Set in 1941 following the commencement of Operation Barbarossa at the Dinu Mountain Pass of the Carpathian Alps in rural Romania, The Keep begins with the arrival of a German Wehrmacht unit led by ‘nice Nazi’ Captain Klaus Woermann (Jürgen Prochnow). After two of Woermann’s more criminally-inclined kraut soldiers attempt to steal a glowing cross icon they mistake for silver in an uninhabited citadel (aka “The Keep”), they unwittingly unleash an evil Golem-like entity named Radu Molasar that had been imprisoned in the ancient keep. Naturally, metaphysical monster Molasar begins killing off kraut soldiers faster than the snow in Stalingrad, which raises the suspicion of the German army. Eventually, a genocidal SS Einsatzkommando unit led by a nefarious Nazi named SD Sturmbannführer Eric Kaempffer (Gabriel Byrne) is called in to investigate the mysterious murders and restore order in the medieval-like Romanian village. Of course, the first thing Kaempffer has his killer kraut commandos do upon arriving in the town is have a group of wholesome Romanian men executed in retaliation for the deaths of murdered Wehrmacht soldiers, but also to prevent any other murders. A callous National Socialist ‘true believer,’ Kaempffer firmly believes the deaths are the result of communist partisans. At the recommendation of a lying Romanian priest named Father Mihail Fonescu (Robert Prosky), the Germans have a Romanian Jewish historian named Professor Theodore Cuza (Ian McKellen) and his daughter Eva (Alberta Watson) fetched from a concentration camp to help solve the mystery murders as both of them somehow have special esoteric knowledge regarding the Keep. Professor Cuza manages to translate a dead language similar to Romanian written on the wall of the citadel and not long after two SS men attempt to rape his daughter, but she is ultimately saved by Jewish monster Molasar. Gracious for Molasar’s seemingly selfess heroism, Cuza ultimately befriends and makes a Faustian pact with the monster, who also cures the Professor of his debilitating case of scleroderma and gives him eternal youth. Meanwhile, a man with supernatural powers named Glaeken Trismegestus (Scott Glenn) senses something evil is stirring in the Keep and begins to travel all the way from his hometown in Greece to the Romanian village. Of course, Kaempffer continues to kill Romanian peasants and eventually kills Klaus Woermann for his anti-Nazi rhetoric and insubordinate behavior, but anti-anti-Semite Molasar eventually kills the sadistic SS man. Additionally, not unlike Frank Cotton from Clive Barker’s Hellraiser (1987), Molasar begins to take a more human form the more powerful he becomes. When gallant hero Glaeken eventually arrives in the Romanian village to stop Molasar, Professor Cuza attempts to have him killed. In the end, Professor Cuza finally comes to the realization that Molasar is not a saint and Glaeken battles the Golem-like creature, ultimately using his body to once again imprison the all-evil creature in the citadel.
Director Michael Mann essentially summed up the ‘message’ of The Keep when he stated regarding the Second World War, “There is a moment in time when the unconscious is externalized. In the case of the 20th Century, this time was the fall of 1941. What Hitler promised in the beer gardens had actually come true. The greater German Reich was at its apogee: it controlled all Europe. And the dark psychotic appeal underlying the slogans and rationalizations was making itself manifest.” With its unintentionally strange and rather superficial scenes of old Jewish intellectuals lounging in death camps in style, suavely dressed SS of the sadistic megalomaniac sort going on deranged anti-communist diatribes, absurdly childish and cheesy caricature-driven portrayal of good and evil, unflatteringly romanticized depiction of Romanian peasants, and innate irrationalism, The Keep ultimately seems like a warped post-Auschwitz religious parable directed by an atheistic Jew for consumption by feeble minded goy Christians of the pathetically superstitious sort. That being said, The Keep still manages to be a captivating work, as if it was directed by the ½ Hebraic son that H.P. Lovecraft never had with his short-lived Jewess wife Sonia Greene. In a sense, The Keep is a cinematic tragedy of sorts as it has so many strong and strikingly aesthetic and even thematic elements, but is ultimately plagued by its own equally glaring aesthetic and thematic weaknesses. Indeed, with conspicuously contrived and ludicrous quotes from evil antagonist Sturmbannführer Kaempffer like, “The people that go to these resettlement camps… There are only two doors… One in and one out… The one out is a chimney,” The Keep is undoubtedly a work that is also tastelessly cheapened by the director’s personal political/religious bias. Indeed, you know there is a problem with a World War II film when the evil Nazi antagonist is so artificial and anti-human in persuasion that he makes Ralph Fiennes' portrayal of Amon Goeth in Steven Spielberg’s Schindler's List (1993) seem to possess as much depth as a character from an Ingmar Bergman film. Rather repellently, The Keep also makes absurd Marxist revisionist references to the Spanish Civil War by making it seem as if the ‘good guys’ (aka communists) tragically lost against Satan’s fascist army. Indeed, featuring a hopelessly redundant hodgepodge of softcore Marxist clichés and ludicrous leftist mysticism, decidedly dumbed down dichotomies between good and evil, demonization of German soldiers as killer kraut Ken dolls, and tasteless glorification of communist/Jewish partisans and Jewish intellectuals, The Keep is ultimately an awe-inspiring film as cinema history’s most ambitious agitprop neo-fairytale and an epic celluloid abortion that reminds the viewer that the so-called ‘holocaust’ is not a historical event but a religion with its own belief system, with Uncle Adolf being the devil incarnate. That being said, forget Claude Lanzmann’s epic snooze-fest Shoah (1985), The Keep is a real and honest holocaust flick of DeMille-esque proportions.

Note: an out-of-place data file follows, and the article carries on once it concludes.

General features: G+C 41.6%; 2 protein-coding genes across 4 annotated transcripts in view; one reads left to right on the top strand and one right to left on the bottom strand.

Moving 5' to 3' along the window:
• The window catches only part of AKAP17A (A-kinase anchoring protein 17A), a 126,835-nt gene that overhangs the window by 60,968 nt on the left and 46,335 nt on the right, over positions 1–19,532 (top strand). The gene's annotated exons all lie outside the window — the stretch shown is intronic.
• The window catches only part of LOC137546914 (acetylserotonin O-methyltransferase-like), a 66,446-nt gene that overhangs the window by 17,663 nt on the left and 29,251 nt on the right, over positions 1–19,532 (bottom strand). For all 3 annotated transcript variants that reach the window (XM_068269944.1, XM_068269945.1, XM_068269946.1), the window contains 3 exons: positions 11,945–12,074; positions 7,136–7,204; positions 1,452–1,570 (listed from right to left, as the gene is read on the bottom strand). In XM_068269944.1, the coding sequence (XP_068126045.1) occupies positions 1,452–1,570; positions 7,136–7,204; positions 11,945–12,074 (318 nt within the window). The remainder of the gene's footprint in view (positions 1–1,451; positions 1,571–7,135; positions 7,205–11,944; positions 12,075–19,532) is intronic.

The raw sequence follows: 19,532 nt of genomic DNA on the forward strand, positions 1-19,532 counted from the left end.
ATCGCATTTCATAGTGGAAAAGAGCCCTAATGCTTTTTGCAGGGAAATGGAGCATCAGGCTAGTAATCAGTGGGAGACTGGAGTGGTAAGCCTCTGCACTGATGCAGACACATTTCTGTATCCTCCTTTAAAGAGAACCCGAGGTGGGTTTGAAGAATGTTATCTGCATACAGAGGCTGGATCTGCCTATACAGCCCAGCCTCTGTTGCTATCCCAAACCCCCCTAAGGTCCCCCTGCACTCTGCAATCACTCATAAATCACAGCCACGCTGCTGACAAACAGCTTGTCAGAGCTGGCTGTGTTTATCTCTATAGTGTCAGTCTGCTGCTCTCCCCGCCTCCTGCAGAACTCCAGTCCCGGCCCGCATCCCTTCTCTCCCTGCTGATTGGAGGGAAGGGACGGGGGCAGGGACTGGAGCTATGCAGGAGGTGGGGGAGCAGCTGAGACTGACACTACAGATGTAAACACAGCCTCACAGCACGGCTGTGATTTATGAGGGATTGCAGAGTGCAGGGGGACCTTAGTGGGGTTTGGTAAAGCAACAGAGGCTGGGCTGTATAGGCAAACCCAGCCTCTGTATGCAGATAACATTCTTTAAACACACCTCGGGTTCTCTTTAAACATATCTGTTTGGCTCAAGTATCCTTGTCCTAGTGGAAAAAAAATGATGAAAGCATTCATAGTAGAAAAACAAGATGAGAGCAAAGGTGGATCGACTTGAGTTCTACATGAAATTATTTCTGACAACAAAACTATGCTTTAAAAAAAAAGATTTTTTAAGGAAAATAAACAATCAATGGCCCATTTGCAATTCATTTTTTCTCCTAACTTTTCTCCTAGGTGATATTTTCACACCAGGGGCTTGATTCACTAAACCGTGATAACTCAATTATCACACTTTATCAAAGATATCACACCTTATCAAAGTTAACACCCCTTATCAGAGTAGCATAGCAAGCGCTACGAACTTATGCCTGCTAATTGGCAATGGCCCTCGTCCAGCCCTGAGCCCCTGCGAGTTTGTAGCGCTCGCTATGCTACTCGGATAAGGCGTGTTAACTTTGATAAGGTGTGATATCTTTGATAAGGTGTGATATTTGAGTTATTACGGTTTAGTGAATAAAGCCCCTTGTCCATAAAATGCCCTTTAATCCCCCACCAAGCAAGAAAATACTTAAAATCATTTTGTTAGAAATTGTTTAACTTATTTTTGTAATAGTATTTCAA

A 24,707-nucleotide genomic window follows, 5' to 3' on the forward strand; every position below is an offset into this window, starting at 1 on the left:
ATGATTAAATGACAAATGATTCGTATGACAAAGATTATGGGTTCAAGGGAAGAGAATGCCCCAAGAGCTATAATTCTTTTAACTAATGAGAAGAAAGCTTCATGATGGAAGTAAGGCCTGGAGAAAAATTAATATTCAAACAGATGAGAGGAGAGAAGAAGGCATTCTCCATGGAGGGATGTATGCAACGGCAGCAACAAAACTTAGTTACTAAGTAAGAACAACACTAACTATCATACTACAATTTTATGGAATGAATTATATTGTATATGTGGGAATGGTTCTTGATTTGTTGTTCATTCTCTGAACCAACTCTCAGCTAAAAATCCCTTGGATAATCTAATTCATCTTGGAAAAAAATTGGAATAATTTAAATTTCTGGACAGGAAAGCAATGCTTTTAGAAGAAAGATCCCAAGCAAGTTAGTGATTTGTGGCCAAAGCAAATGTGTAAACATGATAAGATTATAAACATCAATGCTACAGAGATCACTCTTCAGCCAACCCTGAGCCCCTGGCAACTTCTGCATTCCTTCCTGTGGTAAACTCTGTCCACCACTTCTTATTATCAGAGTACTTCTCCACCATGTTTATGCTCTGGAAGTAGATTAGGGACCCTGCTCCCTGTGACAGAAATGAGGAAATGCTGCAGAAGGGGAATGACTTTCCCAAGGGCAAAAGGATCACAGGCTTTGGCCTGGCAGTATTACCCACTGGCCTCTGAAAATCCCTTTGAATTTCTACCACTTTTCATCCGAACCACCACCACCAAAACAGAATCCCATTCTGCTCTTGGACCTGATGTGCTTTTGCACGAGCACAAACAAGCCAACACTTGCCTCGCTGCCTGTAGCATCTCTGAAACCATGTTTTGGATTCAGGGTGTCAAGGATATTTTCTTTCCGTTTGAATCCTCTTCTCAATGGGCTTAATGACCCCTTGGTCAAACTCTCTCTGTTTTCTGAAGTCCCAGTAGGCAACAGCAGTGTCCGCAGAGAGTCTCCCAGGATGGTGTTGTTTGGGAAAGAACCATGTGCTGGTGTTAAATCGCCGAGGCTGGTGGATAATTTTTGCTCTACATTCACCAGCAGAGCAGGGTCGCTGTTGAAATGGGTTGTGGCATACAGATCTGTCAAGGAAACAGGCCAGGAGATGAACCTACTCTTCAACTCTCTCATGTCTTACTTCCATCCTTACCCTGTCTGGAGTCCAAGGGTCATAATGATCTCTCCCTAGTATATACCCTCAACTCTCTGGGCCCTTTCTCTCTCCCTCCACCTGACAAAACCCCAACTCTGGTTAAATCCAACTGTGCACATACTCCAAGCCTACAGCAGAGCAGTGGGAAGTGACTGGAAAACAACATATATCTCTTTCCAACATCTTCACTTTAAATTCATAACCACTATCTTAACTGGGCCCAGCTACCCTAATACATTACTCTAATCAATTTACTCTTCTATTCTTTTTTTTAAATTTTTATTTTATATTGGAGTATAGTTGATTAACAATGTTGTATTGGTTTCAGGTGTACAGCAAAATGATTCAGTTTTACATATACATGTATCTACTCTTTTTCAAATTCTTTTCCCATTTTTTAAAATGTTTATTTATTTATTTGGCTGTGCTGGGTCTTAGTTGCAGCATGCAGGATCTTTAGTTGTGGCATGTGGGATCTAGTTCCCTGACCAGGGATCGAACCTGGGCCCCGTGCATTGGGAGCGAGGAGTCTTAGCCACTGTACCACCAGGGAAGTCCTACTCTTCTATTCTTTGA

Posted by Soiled Sinema at 10:41 PM